Kristine Alpi, MLS, MPH, PhD, AHIP, University Librarian, OHSU Library

Tell us a little bit about your background. How did you get into librarianship?

My first library job was as a shelver in my neighborhood branch of the Indianapolis-Marion County Public Library.  My education in art history, Spanish and Italian at Indiana University led me to working in the Fine Arts and Slide Libraries, but an exciting day of field shadowing at the Ruth Lilly Medical Library seduced me over to health sciences librarianship.

What is an achievement in your career of which you’re particularly proud?

My first solo-authored journal article, Expert searching in public health, indexed in PubMed, the largest biomedical database in the world from the National Library of Medicine is also my most cited paper with 70 citations.  I love seeing that same excitement in the student and new faculty authors with whom I publish.

What would you like Oregon academic librarians to know about your institution?

OHSU Library serves learners statewide, from patients and families to those pursuing advanced certifications.  We partner with several Oregon universities on joint academic programs and since our 3,000 students are mostly graduate students, we might be the Library serving your recently graduated alumni.   Even though we are Oregon Health & Science University, we are very interested in the humanities and last April our Library hosted a Humanities month with a poetry and art contest.  For 2020, we hope to spread these activities over the year. We are also passionate about making the history of health in the Pacific Northwest more accessible. We would love to collaborate on building and exposing collections to learners and researchers who would benefit from access to primary source materials.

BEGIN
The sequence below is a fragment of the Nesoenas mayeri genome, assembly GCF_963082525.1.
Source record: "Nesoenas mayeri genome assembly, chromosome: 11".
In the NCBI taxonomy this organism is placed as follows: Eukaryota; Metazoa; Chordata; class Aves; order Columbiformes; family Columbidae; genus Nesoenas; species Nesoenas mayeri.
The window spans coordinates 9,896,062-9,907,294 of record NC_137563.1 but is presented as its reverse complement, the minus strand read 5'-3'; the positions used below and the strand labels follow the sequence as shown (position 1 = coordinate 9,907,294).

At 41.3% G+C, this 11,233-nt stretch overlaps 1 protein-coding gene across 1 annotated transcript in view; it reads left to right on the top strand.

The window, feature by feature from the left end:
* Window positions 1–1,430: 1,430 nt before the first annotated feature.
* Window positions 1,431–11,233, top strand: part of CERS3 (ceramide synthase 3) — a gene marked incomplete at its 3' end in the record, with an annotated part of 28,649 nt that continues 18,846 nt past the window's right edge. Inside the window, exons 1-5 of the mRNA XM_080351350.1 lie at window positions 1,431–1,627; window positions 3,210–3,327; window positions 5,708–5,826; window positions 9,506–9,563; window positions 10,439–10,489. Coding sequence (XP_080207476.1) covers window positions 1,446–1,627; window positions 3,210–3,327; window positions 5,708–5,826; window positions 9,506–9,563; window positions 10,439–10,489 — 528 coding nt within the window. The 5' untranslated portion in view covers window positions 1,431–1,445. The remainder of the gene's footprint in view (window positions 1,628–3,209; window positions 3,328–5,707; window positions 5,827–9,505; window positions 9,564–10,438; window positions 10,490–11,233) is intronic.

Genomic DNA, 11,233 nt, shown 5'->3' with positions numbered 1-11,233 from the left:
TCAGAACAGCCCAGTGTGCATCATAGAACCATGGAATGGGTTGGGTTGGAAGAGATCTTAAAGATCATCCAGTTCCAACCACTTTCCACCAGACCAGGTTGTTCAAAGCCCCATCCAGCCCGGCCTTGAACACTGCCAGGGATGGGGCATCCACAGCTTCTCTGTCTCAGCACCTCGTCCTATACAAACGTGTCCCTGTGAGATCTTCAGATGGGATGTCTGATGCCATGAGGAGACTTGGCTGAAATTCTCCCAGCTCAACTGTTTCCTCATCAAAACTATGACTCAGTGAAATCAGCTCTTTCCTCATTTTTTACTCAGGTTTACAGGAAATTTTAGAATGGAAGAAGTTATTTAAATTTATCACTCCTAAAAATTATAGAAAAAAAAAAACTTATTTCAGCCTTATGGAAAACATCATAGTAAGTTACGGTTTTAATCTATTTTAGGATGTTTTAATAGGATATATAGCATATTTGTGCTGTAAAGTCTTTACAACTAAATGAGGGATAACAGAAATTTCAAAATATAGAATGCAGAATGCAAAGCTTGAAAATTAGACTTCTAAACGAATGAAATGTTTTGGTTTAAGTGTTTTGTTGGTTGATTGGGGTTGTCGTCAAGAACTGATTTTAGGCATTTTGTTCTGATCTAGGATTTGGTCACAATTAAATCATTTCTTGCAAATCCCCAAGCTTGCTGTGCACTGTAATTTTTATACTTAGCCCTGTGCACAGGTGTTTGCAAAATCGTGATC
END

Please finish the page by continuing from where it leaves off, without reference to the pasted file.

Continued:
What has been the best thing that has happened to you since you started your position?

It was an honor to present at both the Oregon Library Association-Support Staff Division Conference and the Emporia State University Commencement ceremony.  I treasured these opportunities to engage with library staff and students and share what I have learned from visiting 30+ libraries in OR/WA in my first eight months here.

What does advocacy for academic libraries look like from your perspective as a library director?

My perspective has changed as I moved across regions, as much advocacy is local.  Understanding advocacy for public libraries and school libraries in the same region is an important part of the library advocacy ecosystem.  I always talk about the key role of school and public libraries in preparing students to want to be part of academia, and then the complementary role of public and academic libraries in serving the needs of the whole learner.   Advocacy for maintaining robust and transparent resource sharing among libraries of all types is a major priority.  In the face of electronic book publishing models that prohibit sharing, and the shift to purchasing almost entirely ebooks in some disciplines, this is a major concern.

Anything else you’d like Oregon academic librarians to know about you?

I am excited to travel all over Oregon and visit libraries and meet library staff, so please invite me to visit and learn from your teams.

Mark Watson appointed as interim Dean of the University of Oregon Libraries

Headshot of Mark Watson

Mark Waston, Interim Dean of Libraries, University of Oregon

On June 10 the University of Oregon announced that Mark Watson, associate dean for research services, UO libraries, has been named interim dean of UO libraries. Watson has worked in various capacities in the UO libraries since 1986, including stints as interim head of UO science libraries and co-interim dean of libraries. He will begin this new role starting July 9. ACRL-OR caught up with the incoming interim dean to answer a few questions about his new role:

What can you tell us about why Adrienne Lim (current dean UO Libraries) is leaving and where she is going?

Adriene Lim has accepted a position as Dean of Libraries at the University of Maryland in College Park.  Dean Lim is a recognized leader in the national academic library community, and her record of achievement, leadership and scholarship has been recognized and rewarded by this offer to take the helm at one of the country’s largest research libraries.  As a respected leader at the University of Oregon, she will be sorely missed.